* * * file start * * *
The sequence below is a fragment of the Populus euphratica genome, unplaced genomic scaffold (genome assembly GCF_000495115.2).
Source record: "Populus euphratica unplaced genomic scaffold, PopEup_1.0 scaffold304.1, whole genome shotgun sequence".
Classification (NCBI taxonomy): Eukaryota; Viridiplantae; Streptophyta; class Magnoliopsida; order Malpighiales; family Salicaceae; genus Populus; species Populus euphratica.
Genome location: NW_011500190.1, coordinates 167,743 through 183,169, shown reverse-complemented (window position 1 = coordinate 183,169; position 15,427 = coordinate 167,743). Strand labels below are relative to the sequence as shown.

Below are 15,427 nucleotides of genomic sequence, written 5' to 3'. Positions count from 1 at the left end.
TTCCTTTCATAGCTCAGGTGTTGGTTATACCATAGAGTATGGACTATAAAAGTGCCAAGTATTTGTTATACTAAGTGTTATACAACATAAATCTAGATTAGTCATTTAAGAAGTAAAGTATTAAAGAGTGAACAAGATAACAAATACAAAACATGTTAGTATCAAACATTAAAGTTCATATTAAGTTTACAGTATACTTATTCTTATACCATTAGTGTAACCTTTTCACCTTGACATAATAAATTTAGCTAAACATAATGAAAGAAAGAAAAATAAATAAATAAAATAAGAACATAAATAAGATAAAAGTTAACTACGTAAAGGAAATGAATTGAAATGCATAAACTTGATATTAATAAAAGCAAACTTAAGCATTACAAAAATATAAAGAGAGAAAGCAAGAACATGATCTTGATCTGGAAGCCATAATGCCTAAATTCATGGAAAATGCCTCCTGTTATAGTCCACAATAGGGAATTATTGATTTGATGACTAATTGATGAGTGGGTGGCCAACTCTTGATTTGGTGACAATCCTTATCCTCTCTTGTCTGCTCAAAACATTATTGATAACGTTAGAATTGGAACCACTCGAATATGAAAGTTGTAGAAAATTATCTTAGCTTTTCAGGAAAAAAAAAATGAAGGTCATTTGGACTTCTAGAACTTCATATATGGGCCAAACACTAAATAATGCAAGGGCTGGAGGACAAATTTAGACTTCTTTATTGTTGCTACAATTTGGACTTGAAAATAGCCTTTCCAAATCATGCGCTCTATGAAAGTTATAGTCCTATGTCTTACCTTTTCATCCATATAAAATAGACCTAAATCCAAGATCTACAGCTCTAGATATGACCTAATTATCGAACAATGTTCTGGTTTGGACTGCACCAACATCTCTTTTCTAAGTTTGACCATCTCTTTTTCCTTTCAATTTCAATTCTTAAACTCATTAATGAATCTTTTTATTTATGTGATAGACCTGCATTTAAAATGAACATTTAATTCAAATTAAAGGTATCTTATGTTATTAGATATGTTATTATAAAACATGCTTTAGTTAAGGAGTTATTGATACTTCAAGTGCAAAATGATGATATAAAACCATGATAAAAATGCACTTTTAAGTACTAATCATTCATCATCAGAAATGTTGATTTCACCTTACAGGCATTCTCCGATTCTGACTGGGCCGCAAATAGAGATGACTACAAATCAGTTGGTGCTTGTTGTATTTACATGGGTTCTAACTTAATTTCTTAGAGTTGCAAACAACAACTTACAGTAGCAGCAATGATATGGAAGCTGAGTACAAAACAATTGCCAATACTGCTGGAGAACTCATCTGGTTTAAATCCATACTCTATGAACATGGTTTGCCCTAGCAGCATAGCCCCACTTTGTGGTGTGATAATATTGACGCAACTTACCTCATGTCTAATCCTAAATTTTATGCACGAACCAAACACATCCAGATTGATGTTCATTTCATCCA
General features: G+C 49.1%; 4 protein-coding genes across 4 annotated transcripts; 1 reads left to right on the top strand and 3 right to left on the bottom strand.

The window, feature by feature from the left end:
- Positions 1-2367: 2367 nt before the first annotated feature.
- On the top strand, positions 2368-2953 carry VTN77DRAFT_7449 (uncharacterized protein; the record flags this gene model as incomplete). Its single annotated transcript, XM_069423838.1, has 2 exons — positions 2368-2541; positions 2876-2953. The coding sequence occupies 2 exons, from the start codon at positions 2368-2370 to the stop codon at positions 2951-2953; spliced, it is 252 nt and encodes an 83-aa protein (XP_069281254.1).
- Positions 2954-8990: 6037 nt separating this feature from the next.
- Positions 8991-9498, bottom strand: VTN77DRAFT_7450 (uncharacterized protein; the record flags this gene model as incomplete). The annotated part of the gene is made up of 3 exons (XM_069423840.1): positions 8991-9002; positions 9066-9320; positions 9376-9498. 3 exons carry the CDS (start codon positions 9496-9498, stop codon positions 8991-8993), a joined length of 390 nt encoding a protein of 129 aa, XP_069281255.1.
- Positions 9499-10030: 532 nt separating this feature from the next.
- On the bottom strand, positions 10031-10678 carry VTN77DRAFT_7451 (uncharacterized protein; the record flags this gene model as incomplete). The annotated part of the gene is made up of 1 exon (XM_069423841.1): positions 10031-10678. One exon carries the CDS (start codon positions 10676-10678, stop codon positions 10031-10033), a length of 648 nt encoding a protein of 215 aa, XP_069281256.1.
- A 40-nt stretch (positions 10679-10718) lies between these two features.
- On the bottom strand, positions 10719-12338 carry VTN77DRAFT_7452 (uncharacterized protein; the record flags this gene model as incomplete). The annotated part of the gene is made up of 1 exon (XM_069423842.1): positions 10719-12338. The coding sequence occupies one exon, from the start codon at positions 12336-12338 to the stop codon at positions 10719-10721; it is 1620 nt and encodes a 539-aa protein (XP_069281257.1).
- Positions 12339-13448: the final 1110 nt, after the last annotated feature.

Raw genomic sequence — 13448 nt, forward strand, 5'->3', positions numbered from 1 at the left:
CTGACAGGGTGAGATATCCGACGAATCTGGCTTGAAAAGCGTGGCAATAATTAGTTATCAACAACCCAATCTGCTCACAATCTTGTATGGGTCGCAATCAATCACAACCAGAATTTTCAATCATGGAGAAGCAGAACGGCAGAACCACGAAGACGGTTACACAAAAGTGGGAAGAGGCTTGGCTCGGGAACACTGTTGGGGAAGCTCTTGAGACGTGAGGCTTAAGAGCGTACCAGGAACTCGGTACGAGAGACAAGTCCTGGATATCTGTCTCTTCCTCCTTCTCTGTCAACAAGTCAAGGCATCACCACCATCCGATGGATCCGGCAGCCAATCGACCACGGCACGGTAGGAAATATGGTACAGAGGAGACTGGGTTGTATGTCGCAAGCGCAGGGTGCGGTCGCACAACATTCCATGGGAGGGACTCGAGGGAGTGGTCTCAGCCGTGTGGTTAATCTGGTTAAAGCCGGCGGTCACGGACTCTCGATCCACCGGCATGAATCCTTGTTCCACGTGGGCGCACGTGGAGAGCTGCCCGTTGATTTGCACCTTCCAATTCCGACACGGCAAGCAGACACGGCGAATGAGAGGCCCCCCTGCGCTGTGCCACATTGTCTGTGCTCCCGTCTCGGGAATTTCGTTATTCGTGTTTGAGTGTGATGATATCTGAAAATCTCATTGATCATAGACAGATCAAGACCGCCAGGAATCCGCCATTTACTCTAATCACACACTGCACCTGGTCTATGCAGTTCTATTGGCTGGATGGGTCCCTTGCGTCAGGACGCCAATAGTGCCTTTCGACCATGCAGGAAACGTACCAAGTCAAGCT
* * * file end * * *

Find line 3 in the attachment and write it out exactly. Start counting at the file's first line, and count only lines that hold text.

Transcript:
Classification (NCBI taxonomy): Eukaryota; Viridiplantae; Streptophyta; class Magnoliopsida; order Malpighiales; family Salicaceae; genus Populus; species Populus euphratica.